Consignee addresses should identify the location of the consignees to whom the goods or
technology are to be shipped or conveyed to directly. Consignee addresses must be
complete. Post office boxes alone are not acceptable. Where available, consignee
website addresses should be indicated along with contact e-mail addresses.
When entering telephone and fax numbers, applicants should separate country and area
codes by using a dash between each set of numbers (e.g., 1-613-996-2387). Applicants
should verify all consignee contact information (including telephone and fax numbers, e-
mail addresses, and websites). Information that is found to be incomplete or inaccurate
may result in the return of the export permit application without action.
Exporters may wish to refer to Canada Border Services Agency Memorandum D20-1-1
which provides a definition of consignee for the purpose of export reporting.
EXCOL Field: Overall description of goods and end-use
This field is used by the applicant/exporter to share data with their permit officer. It is used
to provide details/clarification on the goods and their end-use
The exporter should provide general information about the proposed export in this field,
including the following (as applicable):
a description of the goods or technology which is understandable to a layperson;
a description of the exporter’s understanding of the end-use of the exported goods
or technology by the consignee and, if known, subsequently by other parties, if
different from the description provided in the supporting documents (e.g., end-use
in the case of temporary exports, such as for repair or for demonstration at a trade
show, a detailed explanation of the reason for the export and a statement as to
whether the exported goods or technology will remain in the possession of an
employee of the exporter while outside Canada;
in the case of an export for the purpose of marketing or bidding (such as responding
to a Request for Proposal) prior to a contract being concluded, supporting
documents to this effect must be attached to the application.
Example of how to complete “Overall Description of Goods & End-Use” field:
Data contained in this field will not be on the final permit for customs purposes.
EXCOL Field: Applicant/Exporter comments
As illustrated below, in this field the applicant may, if available and desired, include
additional comments which are relevant and which may help understand the application,
in the case of U.S.-origin goods and technology, a declaration of the U.S. authority
under which the goods and/or their subcomponents or technology, were imported
into Canada. If controlled under the International Traffic in Arms Regulations, under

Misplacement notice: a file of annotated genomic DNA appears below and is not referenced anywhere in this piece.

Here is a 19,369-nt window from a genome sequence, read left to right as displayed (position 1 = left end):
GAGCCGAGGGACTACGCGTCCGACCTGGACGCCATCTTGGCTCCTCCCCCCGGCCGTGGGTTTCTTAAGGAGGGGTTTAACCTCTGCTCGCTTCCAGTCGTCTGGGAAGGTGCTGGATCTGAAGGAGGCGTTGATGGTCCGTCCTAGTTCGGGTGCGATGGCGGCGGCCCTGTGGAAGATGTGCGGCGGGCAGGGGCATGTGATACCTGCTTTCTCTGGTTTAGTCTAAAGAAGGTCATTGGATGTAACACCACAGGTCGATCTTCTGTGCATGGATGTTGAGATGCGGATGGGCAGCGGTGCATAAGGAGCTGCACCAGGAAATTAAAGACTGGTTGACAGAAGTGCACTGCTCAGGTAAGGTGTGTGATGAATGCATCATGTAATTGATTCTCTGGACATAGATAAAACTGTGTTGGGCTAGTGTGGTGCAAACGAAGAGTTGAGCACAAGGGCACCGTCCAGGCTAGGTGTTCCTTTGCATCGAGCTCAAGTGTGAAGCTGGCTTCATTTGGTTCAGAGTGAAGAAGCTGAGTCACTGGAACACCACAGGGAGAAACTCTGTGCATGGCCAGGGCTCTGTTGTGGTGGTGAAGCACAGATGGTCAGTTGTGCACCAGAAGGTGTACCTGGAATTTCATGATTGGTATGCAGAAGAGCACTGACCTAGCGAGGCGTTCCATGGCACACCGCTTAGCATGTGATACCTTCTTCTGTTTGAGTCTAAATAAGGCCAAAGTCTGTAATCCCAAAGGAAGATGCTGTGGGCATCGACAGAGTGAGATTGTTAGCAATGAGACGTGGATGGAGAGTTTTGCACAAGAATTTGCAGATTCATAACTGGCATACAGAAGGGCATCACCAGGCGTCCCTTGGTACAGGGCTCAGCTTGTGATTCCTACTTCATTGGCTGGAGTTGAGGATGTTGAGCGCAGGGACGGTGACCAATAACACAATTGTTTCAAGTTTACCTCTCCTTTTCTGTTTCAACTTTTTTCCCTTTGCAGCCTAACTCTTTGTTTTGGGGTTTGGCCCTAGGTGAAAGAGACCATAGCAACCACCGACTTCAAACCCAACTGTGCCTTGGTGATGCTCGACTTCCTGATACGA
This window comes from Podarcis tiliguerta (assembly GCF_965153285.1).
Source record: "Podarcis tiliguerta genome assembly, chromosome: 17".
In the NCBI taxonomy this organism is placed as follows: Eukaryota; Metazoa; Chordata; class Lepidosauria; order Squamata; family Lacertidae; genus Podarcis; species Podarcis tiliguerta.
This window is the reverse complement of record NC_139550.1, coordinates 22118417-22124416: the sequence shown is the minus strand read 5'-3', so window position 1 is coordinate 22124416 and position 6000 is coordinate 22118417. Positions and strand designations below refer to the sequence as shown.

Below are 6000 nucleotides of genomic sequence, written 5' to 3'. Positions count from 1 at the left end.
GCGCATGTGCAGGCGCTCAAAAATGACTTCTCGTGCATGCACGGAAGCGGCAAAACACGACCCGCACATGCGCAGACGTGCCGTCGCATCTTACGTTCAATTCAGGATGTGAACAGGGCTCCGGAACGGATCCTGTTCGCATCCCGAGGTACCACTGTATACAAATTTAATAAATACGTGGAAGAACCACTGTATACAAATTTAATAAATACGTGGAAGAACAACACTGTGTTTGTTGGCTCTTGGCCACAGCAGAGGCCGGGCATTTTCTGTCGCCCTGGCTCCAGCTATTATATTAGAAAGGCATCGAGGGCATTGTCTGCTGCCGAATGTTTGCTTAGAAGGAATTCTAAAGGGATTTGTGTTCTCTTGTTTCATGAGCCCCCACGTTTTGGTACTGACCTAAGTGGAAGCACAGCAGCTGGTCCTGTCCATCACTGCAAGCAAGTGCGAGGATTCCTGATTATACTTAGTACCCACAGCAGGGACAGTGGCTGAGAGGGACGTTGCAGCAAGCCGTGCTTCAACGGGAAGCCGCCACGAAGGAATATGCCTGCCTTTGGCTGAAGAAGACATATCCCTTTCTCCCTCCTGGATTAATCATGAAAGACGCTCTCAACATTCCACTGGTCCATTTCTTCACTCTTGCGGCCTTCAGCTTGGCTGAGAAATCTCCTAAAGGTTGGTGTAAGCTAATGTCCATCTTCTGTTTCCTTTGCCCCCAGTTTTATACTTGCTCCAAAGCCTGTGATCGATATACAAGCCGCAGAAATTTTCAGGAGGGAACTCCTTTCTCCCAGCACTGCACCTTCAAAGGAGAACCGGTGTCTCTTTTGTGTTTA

what authority are the goods, subcomponents or technology being re-exported from
shipping date when the export is expected to leave Canada, if known;
requests for extended permit validity (see section E.5 for general guidelines on
justification for urgent requests;
where multiple parties are involved in the transaction, provide details regarding
contractual obligations. The role of the consignee should be specified; and
information about the rate of exchange used to convert value to Canadian dollars
(see Box 7 concerning currency fluctuation) if supporting documents reflect sales
that are not denominated in Canadian dollars.
Where the above listed information is provided in the “Applicant/Exporter Comment”, a
separate cover letter need not be submitted. In complicated transactions, the Applicant
may provide a cover letter clearly detailing the relevant information in order for the Export
Controls Division to fully understand and assess the transaction and the proposed export.
EXCOL Field: Export type
Indicate the type of export, whether permanent (the items will be exported and are not
intended to return to Canada) or temporary (the items will be exported and are intended to
return to Canada after a period of time).
Permits for Temporary Exports
Permits for temporary exports are common for controlled items exported for trade shows,
exhibitions, demonstrations, provision of services, repair by the original manufacturer, and
other activities after which the items will be returned to Canada. Exporters must apply for
an export permit in the normal manner and must note in the body of the application that
they are asking for a permit for a temporary export (including the required validity date for